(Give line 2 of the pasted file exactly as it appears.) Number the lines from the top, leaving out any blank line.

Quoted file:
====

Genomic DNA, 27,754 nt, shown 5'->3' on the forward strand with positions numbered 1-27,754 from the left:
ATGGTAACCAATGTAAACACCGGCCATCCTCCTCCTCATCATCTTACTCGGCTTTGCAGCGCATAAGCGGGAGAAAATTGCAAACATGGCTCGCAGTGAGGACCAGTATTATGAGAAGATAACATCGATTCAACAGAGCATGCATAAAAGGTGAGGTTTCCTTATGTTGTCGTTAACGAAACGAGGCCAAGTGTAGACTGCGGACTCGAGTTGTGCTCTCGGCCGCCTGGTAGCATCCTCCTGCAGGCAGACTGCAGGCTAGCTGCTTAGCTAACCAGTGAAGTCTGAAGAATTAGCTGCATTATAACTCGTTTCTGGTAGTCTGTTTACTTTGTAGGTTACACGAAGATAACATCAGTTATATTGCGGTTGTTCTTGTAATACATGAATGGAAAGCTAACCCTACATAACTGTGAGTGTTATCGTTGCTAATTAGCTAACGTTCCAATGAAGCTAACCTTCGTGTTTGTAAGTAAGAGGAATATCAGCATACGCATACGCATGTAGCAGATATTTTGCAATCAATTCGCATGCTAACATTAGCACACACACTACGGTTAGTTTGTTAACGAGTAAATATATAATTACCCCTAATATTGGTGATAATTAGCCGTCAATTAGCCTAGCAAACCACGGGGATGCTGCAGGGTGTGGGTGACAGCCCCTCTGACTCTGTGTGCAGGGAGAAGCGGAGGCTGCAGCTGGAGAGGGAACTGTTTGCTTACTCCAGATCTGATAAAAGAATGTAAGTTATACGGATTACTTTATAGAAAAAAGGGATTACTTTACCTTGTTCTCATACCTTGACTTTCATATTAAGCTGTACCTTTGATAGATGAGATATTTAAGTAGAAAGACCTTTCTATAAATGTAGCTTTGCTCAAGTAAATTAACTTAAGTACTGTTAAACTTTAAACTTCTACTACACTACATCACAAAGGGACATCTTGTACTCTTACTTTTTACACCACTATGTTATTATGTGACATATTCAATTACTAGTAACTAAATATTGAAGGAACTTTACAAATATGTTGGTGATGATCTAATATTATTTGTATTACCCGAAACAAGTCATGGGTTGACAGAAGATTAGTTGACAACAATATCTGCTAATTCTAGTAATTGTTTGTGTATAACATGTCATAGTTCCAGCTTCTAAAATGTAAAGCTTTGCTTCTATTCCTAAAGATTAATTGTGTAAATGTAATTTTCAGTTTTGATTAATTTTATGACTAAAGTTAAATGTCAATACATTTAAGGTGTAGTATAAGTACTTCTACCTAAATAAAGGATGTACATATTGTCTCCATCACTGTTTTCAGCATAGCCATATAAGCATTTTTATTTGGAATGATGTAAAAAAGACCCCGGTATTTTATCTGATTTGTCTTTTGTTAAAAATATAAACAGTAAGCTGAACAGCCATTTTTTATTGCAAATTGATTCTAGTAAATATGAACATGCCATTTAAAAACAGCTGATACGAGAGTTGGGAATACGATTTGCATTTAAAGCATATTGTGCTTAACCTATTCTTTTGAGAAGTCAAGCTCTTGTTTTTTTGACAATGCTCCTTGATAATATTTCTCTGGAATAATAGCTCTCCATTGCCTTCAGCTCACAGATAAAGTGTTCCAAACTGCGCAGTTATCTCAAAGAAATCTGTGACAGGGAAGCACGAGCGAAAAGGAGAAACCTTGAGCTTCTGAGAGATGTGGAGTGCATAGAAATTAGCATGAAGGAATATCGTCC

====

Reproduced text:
ATGGTAACCAATGTAAACACCGGCCATCCTCCTCCTCATCATCTTACTCGGCTTTGCAGCGCATAAGCGGGAGAAAATTGCAAACATGGCTCGCAGTGAGGACCAGTATTATGAGAAGATAACATCGATTCAACAGAGCATGCATAAAAGGTGAGGTTTCCTTATGTTGTCGTTAACGAAACGAGGCCAAGTGTAGACTGCGGACTCGAGTTGTGCTCTCGGCCGCCTGGTAGCATCCTCCTGCAGGCAGACTGCAGGCTAGCTGCTTAGCTAACCAGTGAAGTCTGAAGAATTAGCTGCATTATAACTCGTTTCTGGTAGTCTGTTTACTTTGTAGGTTACACGAAGATAACATCAGTTATATTGCGGTTGTTCTTGTAATACATGAATGGAAAGCTAACCCTACATAACTGTGAGTGTTATCGTTGCTAATTAGCTAACGTTCCAATGAAGCTAACCTTCGTGTTTGTAAGTAAGAGGAATATCAGCATACGCATACGCATGTAGCAGATATTTTGCAATCAATTCGCATGCTAACATTAGCACACACACTACGGTTAGTTTGTTAACGAGTAAATATATAATTACCCCTAATATTGGTGATAATTAGCCGTCAATTAGCCTAGCAAACCACGGGGATGCTGCAGGGTGTGGGTGACAGCCCCTCTGACTCTGTGTGCAGGGAGAAGCGGAGGCTGCAGCTGGAGAGGGAACTGTTTGCTTACTCCAGATCTGATAAAAGAATGTAAGTTATACGGATTACTTTATAGAAAAAAGGGATTACTTTACCTTGTTCTCATACCTTGACTTTCATATTAAGCTGTACCTTTGATAGATGAGATATTTAAGTAGAAAGACCTTTCTATAAATGTAGCTTTGCTCAAGTAAATTAACTTAAGTACTGTTAAACTTTAAACTTCTACTACACTACATCACAAAGGGACATCTTGTACTCTTACTTTTTACACCACTATGTTATTATGTGACATATTCAATTACTAGTAACTAAATATTGAAGGAACTTTACAAATATGTTGGTGATGATCTAATATTATTTGTATTACCCGAAACAAGTCATGGGTTGACAGAAGATTAGTTGACAACAATATCTGCTAATTCTAGTAATTGTTTGTGTATAACATGTCATAGTTCCAGCTTCTAAAATGTAAAGCTTTGCTTCTATTCCTAAAGATTAATTGTGTAAATGTAATTTTCAGTTTTGATTAATTTTATGACTAAAGTTAAATGTCAATACATTTAAGGTGTAGTATAAGTACTTCTACCTAAATAAAGGATGTACATATTGTCTCCATCACTGTTTTCAGCATAGCCATATAAGCATTTTTATTTGGAATGATGTAAAAAAGACCCCGGTATTTTATCTGATTTGTCTTTTGTTAAAAATATAAACAGTAAGCTGAACAGCCATTTTTTATTGCAAATTGATTCTAGTAAATATGAACATGCCATTTAAAAACAGCTGATACGAGAGTTGGGAATACGATTTGCATTTAAAGCATATTGTGCTTAACCTATTCTTTTGAGAAGTCAAGCTCTTGTTTTTTTGACAATGCTCCTTGATAATATTTCTCTGGAATAATAGCTCTCCATTGCCTTCAGCTCACAGATAAAGTGTTCCAAACTGCGCAGTTATCTCAAAGAAATCTGTGACAGGGAAGCACGAGCGAAAAGGAGAAACCTTGAGCTTCTGAGAGATGTGGAGTGCATAGAAATTAGCATGAAGGAATATCGTCC